Beazer buys Crossmann By Iris Richmond
In what promises to give Beazer Homes a foothold into a new market, its first in the Midwest, the Atlanta-based builder has signed a merger agreement with Crossmann Communities in Indianapolis for $610 million. Crossmann's principal shareholders agreed to a 60-40 ratio ($190 million in cash, $103 million of assumed debt, and $310 million in stock at the closing price).
Beazer CEO Ian McCarthy sees the merger as a product of the times. "There are going to be a number of smaller companies integrated into other companies. It's inevitable in [this] market. The process of land entitlement is very difficult. Only the big companies have the resources and the financial depth to navigate smoothly through the process."
Crossmann and Beazer began formal discussions about the deal last December. "We had been considering combining for some time because we've found it difficult to grow," says Jennifer Holihen, Crossmann's CFO. "Our lean structure made it impossible to compete for acquisitions with the reservoirs of equity attached to bigger companies. We want to take on only what our balance sheet can handle, because it's tougher for us to pay the price if we make a mistake," she says.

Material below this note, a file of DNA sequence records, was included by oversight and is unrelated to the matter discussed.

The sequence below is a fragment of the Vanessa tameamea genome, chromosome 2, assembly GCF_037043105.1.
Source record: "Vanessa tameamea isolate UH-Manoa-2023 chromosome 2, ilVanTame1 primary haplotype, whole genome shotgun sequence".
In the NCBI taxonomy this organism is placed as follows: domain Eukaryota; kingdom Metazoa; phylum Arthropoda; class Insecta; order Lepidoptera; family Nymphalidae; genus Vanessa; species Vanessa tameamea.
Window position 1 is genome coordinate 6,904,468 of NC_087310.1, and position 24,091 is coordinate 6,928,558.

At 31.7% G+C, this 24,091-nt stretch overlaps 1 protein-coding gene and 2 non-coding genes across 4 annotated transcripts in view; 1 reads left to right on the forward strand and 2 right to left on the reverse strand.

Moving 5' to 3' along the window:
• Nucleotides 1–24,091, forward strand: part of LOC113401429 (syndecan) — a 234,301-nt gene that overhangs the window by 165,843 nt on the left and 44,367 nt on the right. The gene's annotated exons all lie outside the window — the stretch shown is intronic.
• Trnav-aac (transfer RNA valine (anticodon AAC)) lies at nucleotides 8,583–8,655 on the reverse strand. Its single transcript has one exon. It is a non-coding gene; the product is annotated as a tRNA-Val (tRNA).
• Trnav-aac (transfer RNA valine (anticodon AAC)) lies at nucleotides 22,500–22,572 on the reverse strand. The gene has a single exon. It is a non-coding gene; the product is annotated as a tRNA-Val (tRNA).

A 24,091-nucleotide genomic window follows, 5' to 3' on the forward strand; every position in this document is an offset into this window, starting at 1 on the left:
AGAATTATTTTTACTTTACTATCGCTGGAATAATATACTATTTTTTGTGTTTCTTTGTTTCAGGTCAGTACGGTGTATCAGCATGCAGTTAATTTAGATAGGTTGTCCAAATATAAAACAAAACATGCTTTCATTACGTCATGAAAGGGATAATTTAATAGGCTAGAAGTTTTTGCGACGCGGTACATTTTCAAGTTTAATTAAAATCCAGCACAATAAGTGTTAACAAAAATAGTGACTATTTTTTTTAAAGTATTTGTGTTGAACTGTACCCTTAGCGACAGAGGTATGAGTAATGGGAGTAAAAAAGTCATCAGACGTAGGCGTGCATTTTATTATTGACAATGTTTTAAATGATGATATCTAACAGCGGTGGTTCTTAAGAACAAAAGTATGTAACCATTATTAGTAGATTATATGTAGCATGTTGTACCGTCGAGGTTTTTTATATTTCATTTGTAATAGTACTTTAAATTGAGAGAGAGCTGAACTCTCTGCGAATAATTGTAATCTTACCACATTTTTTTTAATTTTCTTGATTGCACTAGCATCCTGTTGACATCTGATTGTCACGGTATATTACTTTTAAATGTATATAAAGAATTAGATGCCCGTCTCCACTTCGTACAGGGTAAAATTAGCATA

For Beazer, the country's ninth-largest builder, Crossmann's appeal was its focus on entry-level buyers. "[Crossmann] has the lowest-priced first time homes of any public builder, $134,000 to our $190,000. [It] gives Beazer very attractively priced homes," McCarthy says. Crossmann's John Scheumann, CEO and chairman, and Dick Crosser, vice chairman, will stay on for one year as consultants; former Crossmann CFO Steve Dunn will take over company operations when the merger closes in June.
Crossmann, ranked 12th in the Builder 100, brings 30,000 lots to the deal. The combined operation will deliver more than 15,500 homes yearly.
BIG BUILDER Magazine, March 2002